PEPTIDE DIVERSITY

Diversity of MHC/peptide complexes in thymic compartments and their role in shaping T cell repertoire

 Coordinatore LUDWIG-MAXIMILIANS-UNIVERSITAET MUENCHEN 

 Organization address address: GESCHWISTER SCHOLL PLATZ 1
city: MUENCHEN
postcode: 80539

contact info
Titolo: Prof.
Nome: Ludger
Cognome: Klein
Email: send email
Telefono: +49 89 218075696
Fax: +49 89 51602236

 Nazionalità Coordinatore Germany [DE]
 Totale costo 161˙968 €
 EC contributo 161˙968 €
 Programma FP7-PEOPLE
Specific programme "People" implementing the Seventh Framework Programme of the European Community for research, technological development and demonstration activities (2007 to 2013)
 Code Call FP7-PEOPLE-2012-IEF
 Funding Scheme MC-IEF
 Anno di inizio 2013
 Periodo (anno-mese-giorno) 2013-06-01   -   2015-05-31

 Partecipanti

# participant  country  role  EC contrib. [€] 
1    LUDWIG-MAXIMILIANS-UNIVERSITAET MUENCHEN

 Organization address address: GESCHWISTER SCHOLL PLATZ 1
city: MUENCHEN
postcode: 80539

contact info
Titolo: Prof.
Nome: Ludger
Cognome: Klein
Email: send email
Telefono: +49 89 218075696
Fax: +49 89 51602236

DE (MUENCHEN) coordinator 161˙968.80

Mappa


 Word cloud

Esplora la "nuvola delle parole (Word Cloud) per avere un'idea di massima del progetto.

self    complexes    peptide    cells    us    autoimmunity    functional    related    mhc    mediate    disorders    technologies    antigen    immune    repertoire    cell   

 Obiettivo del progetto (Objective)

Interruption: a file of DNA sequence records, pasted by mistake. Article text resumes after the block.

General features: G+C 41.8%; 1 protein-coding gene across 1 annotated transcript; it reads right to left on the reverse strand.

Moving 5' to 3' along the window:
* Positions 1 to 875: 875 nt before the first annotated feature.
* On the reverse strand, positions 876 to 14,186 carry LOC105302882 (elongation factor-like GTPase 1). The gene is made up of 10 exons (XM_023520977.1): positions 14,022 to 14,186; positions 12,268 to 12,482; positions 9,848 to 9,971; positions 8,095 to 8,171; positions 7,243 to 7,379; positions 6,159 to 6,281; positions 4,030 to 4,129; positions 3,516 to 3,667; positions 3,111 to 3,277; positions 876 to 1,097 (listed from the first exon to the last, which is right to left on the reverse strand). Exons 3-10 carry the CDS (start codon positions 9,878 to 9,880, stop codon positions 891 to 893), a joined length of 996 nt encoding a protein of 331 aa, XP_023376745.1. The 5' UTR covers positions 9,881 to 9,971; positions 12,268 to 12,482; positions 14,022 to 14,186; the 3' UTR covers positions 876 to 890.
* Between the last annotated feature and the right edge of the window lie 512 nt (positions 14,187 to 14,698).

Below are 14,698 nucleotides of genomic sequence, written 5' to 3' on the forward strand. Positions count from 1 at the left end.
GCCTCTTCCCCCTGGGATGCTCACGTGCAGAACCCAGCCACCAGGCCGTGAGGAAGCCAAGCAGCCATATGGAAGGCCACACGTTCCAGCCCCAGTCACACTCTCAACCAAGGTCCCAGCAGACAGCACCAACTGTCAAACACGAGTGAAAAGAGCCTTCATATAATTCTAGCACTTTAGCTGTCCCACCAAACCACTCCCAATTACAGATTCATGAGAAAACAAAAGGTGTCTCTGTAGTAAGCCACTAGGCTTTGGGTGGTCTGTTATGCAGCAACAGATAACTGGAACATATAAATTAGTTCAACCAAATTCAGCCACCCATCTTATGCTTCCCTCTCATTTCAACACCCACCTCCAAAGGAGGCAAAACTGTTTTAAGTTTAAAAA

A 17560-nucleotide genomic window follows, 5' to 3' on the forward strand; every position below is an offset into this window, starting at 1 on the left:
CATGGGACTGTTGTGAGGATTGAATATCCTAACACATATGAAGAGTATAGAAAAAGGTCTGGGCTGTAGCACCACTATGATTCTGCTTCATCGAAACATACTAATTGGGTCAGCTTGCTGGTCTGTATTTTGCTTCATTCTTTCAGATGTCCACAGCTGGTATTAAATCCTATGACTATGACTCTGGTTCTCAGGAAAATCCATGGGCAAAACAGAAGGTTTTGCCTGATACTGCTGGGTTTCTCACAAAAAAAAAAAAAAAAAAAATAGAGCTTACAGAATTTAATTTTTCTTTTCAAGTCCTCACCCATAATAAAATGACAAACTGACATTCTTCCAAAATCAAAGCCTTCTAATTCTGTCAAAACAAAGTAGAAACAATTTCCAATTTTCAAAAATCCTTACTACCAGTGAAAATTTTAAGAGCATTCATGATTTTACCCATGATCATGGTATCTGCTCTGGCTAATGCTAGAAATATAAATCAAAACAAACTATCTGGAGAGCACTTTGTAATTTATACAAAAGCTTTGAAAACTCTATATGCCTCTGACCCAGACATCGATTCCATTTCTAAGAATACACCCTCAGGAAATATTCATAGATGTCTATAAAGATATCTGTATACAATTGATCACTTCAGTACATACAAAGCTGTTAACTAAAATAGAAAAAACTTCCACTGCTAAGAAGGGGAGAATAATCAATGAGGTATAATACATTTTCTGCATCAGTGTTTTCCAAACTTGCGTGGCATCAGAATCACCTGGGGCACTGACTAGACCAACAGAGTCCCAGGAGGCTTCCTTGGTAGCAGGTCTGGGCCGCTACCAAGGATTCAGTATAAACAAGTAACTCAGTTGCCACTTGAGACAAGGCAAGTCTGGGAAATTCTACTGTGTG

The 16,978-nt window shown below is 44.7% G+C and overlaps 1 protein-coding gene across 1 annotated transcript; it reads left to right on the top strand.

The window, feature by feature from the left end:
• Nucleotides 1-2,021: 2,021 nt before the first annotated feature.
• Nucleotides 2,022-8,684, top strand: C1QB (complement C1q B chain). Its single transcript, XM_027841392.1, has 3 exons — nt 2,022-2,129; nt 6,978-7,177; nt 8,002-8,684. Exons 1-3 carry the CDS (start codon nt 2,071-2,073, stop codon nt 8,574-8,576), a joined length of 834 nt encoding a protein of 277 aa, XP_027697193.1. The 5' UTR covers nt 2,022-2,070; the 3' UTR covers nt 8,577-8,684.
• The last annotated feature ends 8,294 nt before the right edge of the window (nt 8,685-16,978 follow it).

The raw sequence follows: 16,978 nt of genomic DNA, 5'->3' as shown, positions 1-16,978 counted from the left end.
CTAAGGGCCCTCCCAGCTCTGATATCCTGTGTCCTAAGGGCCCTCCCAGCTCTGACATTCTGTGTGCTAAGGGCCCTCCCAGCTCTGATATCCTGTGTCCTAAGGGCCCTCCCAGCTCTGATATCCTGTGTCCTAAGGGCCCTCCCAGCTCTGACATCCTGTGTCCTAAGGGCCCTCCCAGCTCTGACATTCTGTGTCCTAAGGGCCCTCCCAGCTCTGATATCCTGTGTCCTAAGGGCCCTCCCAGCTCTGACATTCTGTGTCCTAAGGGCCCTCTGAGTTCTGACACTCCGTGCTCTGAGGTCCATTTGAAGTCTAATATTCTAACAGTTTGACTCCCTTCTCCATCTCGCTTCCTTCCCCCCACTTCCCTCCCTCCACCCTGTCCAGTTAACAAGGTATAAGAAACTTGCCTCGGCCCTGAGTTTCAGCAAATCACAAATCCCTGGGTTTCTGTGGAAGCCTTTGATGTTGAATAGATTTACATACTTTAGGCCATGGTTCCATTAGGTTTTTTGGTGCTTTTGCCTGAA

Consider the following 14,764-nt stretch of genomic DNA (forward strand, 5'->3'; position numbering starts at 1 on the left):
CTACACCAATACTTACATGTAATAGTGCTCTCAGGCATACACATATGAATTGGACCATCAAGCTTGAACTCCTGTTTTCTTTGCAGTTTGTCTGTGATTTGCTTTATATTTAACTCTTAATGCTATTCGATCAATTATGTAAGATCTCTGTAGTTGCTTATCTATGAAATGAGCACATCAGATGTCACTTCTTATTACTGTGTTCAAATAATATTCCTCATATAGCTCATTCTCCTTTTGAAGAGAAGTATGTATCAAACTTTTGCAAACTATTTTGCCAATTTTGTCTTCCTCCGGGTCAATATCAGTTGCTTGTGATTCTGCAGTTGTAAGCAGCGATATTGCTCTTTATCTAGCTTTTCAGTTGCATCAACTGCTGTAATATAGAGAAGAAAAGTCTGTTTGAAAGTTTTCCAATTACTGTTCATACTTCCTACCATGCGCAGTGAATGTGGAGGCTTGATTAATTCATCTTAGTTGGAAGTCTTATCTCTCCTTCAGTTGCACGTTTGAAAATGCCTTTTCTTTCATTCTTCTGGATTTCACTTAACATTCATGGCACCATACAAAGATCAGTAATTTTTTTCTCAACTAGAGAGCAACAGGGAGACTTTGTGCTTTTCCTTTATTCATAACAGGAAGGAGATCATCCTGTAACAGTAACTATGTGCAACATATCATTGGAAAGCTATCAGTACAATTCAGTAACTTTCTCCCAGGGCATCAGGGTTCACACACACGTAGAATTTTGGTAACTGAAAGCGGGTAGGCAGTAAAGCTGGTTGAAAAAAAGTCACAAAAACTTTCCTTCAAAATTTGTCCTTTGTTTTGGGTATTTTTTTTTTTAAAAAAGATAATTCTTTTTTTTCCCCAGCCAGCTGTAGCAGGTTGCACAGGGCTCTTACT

'Impaired selection of a functional and self-tolerant T cell repertoire is an underlying cause for development of immune system related disorders: immune-deficiencies and autoimmunity. However, current knowledge fails to explain how seemingly the same self-MHC/peptide complexes mediate the processes with completely different outcomes: survival versus apoptosis of T cells. In line, the nature of MHC/peptide complexes that mediate development of immune system and the influence of different antigen processing pathways on these complexes remain unresolved issues. The limitations of available technologies have left this question open. Recent advancement in the field of proteomics allows us now to precisely identify naturally occurring peptides that mediate selection of T cells. In addition, gene replacement technologies will be used to address the role of cathepsins, antigen-processing enzymes, on development of a fully functional T cell repertoire on one hand, and their effect on the quality and/or quantity of peptide epitopes displayed by cells that mediate T cell selection, on the other. The integration of proteomic methodology with in vivo experimental approach will enable us for the first time to interconnect the knowledge gained on cellular processes with direct physiological consequences in live animals. These new insights can accelerate not only discoveries related to T cell development, but are also relevant for understanding the interplay between T cells and pathogens, and can pave the way for new design and development of vaccines against infection diseases and therapies to treat autoimmunity. Thus, it directly contributes to strengthening European excellence in biomedical research. The host laboratory is one of the leading laboratories in the field of T cell biology that provides necessary expertise for successful realization of proposed project and the fellow has an outstanding track record of addressing questions related to immune-system related disorders.'

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